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Khaw Boon Wan draws immense flak for suggesting that linking public transport fares to reliability could worsen situation




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Transport Minister Khaw Boon Wan’s remarks in Parliament yesterday that linking public transport fares to reliability could worsen situation drew immense flak from netizens who felt that his suggestion is “rubbish”.

The Minister was responding to parliamentary questions on whether the new public transport fare formula, which is slated to go into effect at the end of this year, will capture rail reliability and service standards.

Khaw revealed that the new fare formula does not factor in reliability and service standards but claimed that he will personally deal with operators and apply “the sort of focus and pressure I exert on the operators” to ensure rail reliability is maintained:

“Even though it’s not in the fare formula, I deal with it directly myself through the sort of focus and pressure I exert on the operators to make sure the rail reliability is brought about because that is my priority. And I’ll see to it that it happens, whether or not it’s included in the fare formula.”

Insisting that public transport fares and reliability are two separate matters, Khaw suggested that including a reliability component to the fare formula in a bid to penalise operators not performing up to standard could worsen the situation:

“When a system is very unreliable, in fact that is the time to pump in more resources … and if you punish them through reduced fares, you are withdrawing resources from the operators and you’ll be doing exactly the opposite. The wrong thing. Rail reliability is important but deal with it separately.”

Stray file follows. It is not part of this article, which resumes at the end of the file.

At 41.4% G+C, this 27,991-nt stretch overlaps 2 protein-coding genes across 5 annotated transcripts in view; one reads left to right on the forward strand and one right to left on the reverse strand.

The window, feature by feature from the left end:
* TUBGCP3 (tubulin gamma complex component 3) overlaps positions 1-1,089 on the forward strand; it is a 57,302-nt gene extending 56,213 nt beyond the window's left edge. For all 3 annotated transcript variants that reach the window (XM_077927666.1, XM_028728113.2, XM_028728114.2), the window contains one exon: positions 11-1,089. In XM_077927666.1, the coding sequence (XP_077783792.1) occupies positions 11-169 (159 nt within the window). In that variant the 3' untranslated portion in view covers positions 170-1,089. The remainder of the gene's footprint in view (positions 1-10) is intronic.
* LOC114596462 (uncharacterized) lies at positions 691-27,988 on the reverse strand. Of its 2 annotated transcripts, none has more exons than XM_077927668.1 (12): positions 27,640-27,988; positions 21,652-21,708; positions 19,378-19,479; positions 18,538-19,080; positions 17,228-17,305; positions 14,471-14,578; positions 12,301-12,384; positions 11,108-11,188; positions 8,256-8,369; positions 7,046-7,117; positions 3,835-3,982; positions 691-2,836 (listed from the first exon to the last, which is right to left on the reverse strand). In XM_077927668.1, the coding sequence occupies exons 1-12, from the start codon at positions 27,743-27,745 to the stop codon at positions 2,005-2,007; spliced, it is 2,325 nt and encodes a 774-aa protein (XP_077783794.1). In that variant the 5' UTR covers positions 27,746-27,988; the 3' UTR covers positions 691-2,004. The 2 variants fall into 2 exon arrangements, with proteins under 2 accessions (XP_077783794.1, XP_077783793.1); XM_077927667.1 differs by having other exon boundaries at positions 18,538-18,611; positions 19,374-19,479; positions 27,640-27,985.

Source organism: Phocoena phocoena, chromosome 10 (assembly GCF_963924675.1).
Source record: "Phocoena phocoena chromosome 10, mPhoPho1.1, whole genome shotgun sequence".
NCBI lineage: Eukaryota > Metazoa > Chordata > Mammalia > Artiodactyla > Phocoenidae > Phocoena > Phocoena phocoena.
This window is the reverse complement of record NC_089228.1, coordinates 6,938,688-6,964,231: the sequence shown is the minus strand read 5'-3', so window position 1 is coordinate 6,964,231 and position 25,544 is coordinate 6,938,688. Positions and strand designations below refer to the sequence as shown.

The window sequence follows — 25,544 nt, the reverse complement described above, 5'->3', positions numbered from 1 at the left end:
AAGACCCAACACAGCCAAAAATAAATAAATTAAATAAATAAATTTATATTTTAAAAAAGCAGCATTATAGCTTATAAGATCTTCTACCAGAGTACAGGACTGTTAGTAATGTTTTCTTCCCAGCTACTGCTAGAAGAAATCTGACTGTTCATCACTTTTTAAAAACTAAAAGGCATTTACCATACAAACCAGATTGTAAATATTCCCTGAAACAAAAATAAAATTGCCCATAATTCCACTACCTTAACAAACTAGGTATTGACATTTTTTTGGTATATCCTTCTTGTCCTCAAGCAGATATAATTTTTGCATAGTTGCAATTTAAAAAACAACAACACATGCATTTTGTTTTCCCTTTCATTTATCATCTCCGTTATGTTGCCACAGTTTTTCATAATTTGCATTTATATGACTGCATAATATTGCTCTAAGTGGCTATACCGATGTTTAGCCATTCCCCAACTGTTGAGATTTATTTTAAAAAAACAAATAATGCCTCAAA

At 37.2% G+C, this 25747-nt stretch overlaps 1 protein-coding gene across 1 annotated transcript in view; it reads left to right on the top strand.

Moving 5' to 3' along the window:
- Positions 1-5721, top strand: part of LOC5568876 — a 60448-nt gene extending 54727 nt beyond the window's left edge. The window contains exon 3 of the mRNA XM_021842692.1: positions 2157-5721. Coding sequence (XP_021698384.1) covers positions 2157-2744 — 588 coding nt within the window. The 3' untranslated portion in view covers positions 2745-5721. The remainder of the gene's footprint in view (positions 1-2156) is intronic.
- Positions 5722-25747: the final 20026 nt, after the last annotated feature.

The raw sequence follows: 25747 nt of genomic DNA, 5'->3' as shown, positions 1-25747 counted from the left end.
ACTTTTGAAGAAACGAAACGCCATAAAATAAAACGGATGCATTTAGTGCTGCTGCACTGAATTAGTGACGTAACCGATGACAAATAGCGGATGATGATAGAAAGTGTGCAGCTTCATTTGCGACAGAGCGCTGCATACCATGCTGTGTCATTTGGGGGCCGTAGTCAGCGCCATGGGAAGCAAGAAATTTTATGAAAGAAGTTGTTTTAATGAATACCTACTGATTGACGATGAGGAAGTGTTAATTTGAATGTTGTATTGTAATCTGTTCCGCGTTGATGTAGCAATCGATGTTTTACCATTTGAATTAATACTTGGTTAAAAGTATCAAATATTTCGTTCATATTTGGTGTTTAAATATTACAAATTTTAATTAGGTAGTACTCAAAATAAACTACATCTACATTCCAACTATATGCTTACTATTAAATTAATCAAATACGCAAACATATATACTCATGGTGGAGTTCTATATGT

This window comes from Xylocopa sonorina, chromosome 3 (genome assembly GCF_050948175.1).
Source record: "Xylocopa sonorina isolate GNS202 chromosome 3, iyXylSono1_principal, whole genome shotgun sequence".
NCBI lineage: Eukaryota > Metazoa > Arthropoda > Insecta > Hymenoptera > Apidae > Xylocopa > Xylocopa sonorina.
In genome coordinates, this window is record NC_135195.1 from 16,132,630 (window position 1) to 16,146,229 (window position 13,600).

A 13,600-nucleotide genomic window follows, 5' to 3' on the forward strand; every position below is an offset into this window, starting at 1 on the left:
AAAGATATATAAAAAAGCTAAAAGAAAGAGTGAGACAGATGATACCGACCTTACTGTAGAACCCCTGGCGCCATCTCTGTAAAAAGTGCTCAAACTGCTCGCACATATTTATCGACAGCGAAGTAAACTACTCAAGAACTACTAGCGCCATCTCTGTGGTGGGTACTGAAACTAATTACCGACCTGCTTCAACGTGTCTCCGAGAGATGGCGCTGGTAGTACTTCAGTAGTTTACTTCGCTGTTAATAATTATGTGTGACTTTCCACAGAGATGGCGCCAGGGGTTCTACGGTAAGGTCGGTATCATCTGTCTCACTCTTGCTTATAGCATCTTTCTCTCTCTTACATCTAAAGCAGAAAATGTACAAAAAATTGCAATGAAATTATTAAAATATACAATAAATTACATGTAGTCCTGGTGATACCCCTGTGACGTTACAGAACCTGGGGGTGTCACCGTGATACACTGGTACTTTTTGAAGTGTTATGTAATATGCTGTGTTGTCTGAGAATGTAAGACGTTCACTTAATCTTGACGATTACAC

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Khaw added that it is impossible to improve the public transport system without pumping in  more resources that will go towards recruiting manpower needs. He appealed:

“All those things come with money and I really hope Singaporeans understand that I want to do my job well so that we can have a first-class transport system and we will get there. 
“But I do need money because it is not realistic to hope that you get a first-class, reliable train with no need of any injection of resources.”

Besides, Khaw said, the Network Capacity Factor (NCF) – a new inclusion in the fare formula – will indirectly address service standards. The NCF assigns a positive or negative rating depending on whether the rail network can cope with the commuter crowd. If the network is not expanded and demand grows, the NCF will be negative. The NCF can be positive if rides are more comfortable even if costs rise. Khaw said:

“Service levels may not be picked up directly through the fare formula but the sentiments will be picked up by me very quickly, because engineer Lee Bee Wah will make sure that I fully understood what is happening on the ground. And I’m very attentive, of course not just to Yishun but the whole Singapore.”

Netizens responding to Khaw’s speech derided his comments, opining that commuters should not be penalised for poor service:


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